Comparison of Four Poems about Loss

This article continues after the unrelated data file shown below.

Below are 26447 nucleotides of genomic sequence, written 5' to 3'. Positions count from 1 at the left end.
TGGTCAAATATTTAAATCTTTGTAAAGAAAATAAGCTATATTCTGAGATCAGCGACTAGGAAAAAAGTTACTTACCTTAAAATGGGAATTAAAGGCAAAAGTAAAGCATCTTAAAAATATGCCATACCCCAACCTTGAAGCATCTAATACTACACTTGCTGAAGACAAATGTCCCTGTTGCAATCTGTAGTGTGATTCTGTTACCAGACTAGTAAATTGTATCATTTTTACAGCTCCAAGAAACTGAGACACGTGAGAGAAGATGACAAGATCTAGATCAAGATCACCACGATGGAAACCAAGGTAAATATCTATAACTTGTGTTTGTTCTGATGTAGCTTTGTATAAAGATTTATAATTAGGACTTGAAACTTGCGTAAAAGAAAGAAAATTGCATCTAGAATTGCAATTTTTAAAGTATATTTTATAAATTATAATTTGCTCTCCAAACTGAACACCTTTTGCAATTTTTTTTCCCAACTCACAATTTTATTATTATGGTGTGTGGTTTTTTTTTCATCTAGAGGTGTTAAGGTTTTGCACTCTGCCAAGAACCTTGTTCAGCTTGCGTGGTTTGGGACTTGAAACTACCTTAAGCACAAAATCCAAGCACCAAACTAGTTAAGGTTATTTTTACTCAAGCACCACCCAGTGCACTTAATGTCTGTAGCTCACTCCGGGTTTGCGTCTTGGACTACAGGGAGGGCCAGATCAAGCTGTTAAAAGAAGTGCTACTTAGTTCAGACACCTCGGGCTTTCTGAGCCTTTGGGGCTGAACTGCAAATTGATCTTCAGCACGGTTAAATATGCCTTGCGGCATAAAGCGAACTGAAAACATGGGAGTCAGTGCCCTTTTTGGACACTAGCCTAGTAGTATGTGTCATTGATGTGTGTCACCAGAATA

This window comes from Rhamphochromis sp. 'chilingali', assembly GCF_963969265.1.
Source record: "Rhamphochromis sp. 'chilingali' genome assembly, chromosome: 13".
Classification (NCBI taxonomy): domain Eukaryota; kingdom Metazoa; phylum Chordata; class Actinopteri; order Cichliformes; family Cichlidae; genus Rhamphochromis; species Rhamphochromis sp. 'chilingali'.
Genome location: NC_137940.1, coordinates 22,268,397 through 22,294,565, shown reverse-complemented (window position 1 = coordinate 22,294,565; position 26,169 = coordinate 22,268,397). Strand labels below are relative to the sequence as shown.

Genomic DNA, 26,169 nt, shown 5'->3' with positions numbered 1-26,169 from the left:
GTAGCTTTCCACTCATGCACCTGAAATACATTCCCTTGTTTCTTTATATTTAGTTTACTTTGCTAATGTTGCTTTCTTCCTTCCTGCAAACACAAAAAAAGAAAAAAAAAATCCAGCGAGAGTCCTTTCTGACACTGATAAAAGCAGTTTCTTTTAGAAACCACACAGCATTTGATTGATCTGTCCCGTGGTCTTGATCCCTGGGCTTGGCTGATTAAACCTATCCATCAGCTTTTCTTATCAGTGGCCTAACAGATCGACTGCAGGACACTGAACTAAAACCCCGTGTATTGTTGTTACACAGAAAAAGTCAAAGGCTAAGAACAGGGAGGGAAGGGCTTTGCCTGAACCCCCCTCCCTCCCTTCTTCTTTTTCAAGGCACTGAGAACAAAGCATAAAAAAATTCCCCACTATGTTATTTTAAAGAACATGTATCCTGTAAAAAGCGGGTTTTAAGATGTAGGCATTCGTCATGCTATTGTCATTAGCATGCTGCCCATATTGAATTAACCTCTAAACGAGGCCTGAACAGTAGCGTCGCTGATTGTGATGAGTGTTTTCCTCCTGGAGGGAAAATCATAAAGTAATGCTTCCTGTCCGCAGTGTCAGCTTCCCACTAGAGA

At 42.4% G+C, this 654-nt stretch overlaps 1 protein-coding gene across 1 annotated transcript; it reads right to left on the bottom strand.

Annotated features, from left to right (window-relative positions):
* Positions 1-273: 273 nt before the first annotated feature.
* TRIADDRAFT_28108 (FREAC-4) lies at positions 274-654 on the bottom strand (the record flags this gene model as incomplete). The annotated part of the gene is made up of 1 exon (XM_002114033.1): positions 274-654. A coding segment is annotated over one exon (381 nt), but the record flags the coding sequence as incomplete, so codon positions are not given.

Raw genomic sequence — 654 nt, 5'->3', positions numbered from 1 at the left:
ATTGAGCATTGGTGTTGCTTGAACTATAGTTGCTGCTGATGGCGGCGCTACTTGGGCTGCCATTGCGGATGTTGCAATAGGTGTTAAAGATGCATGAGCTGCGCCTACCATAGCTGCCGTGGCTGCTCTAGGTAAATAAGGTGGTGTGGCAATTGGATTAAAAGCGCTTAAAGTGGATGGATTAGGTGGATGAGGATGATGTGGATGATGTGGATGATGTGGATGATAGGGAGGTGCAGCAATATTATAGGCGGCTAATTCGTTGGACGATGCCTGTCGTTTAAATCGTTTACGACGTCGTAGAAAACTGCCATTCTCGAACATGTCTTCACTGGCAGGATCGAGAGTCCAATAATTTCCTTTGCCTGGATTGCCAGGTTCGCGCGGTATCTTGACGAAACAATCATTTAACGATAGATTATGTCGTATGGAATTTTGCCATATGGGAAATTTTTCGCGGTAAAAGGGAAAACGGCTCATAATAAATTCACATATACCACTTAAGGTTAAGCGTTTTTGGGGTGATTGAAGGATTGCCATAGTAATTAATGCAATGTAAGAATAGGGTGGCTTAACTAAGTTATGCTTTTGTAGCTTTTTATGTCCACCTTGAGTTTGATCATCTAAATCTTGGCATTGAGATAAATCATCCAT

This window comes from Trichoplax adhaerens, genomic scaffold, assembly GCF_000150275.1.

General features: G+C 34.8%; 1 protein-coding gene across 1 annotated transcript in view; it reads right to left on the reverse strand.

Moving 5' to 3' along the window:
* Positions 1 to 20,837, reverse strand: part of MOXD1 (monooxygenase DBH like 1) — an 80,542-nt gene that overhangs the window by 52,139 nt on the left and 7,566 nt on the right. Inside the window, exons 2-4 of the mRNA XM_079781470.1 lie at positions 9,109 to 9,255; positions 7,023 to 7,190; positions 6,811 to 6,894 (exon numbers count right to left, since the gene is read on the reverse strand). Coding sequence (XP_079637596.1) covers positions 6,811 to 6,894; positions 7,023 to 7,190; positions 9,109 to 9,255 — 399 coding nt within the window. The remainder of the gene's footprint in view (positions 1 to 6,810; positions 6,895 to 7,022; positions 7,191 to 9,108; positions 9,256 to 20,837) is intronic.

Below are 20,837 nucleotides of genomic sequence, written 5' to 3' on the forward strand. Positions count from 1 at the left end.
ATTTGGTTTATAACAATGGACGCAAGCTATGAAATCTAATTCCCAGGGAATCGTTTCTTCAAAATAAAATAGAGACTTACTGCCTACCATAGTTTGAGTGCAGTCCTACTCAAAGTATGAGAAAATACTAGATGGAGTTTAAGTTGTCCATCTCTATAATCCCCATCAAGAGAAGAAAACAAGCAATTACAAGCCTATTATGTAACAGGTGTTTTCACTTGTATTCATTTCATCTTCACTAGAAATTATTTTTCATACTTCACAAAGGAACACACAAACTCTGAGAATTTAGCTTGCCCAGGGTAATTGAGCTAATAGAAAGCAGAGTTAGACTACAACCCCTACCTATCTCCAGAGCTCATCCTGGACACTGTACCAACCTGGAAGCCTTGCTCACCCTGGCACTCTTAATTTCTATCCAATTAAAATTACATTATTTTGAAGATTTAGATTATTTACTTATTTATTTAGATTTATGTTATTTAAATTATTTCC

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Comparison of Four Poems about Loss I am comparing “On my first Sonne” by Ben Jonson (a pre-1914 piece of poetry, written in 1616), “My Last Duchess” by Robert Browning (a pre-1914 piece of poetry, written in 1845), “Mid-Term Break” by Seamus Heaney (a piece of poetry from the Heaney bank) and “Cold Knap Lake” by Gillian Clarke (a piece of poetry from the Clarke bank). The poem, “On my first Sonne” is about the loss of a close family member, Ben Jonson’s first son, who died at the age of seven. The poem is about the poet coming to terms with the truth, that his first son had died and he would never see him again. In the poem, the poet goes through different stages of grief and he is very emotional about his loss. The poem opens on an emotional note, “Farewell, thou child of my right hand, and joy; My sinne was too much hope of thee, lov’d boy.” Even though, in the 1600’s, the death of a child was very common, the poet expresses deep sorrow for his loss. He talks about how he committed a sin: of loving his son too much when his son was lent to him, and he paid the price (his son died). “Seven yeeres tho’wert lent to me, and I thee pay, Exacted by thy fate, on the just day.” “My Last Duchess” also deals with the loss of a close family member, the Duke’s wife. The Duke shows his visitor a portrait of his late wife, which is kept behind a curtain. The Duke tells the story of The Duchess who “had A heart – how shall I say? – too soon made glad, Too easily impressed.” The Duke explains how “she ranked My gift of a nine-hundred-years-old name With anybody’s gift.” He felt that he could not speak to her about it and the situation became worse. In the end, he says “I gave commands; Then all smiles stopped tog... ... middle of paper ... ...w what Browning’s attitudes or feelings toward the Duke, the Duchess, or their situation actually were. Heaney, in “Mid-Term Break,” describes the scene in his household and it becomes obvious that the whole family is devastated by his brother’s death. The reader understands the emotions of each family member through the poet’s young eyes. At the end of the poem, when Heaney is alone with his brother’s body, we sense the poet’s acceptance of his brother’s death. Clarke, in “Cold Knap Lake,” paints a vivid picture of the dramatic rescue of the child from the lake. Through the poet’s words, we can feel the shock of the crowd, the pride in her mother and the relief when the child breathes again. We also sense Clarke’s astonishment when the child is “thrashed.” Finally, at the end of the poem, Clarke expresses uncertainty about the reliability of memory.
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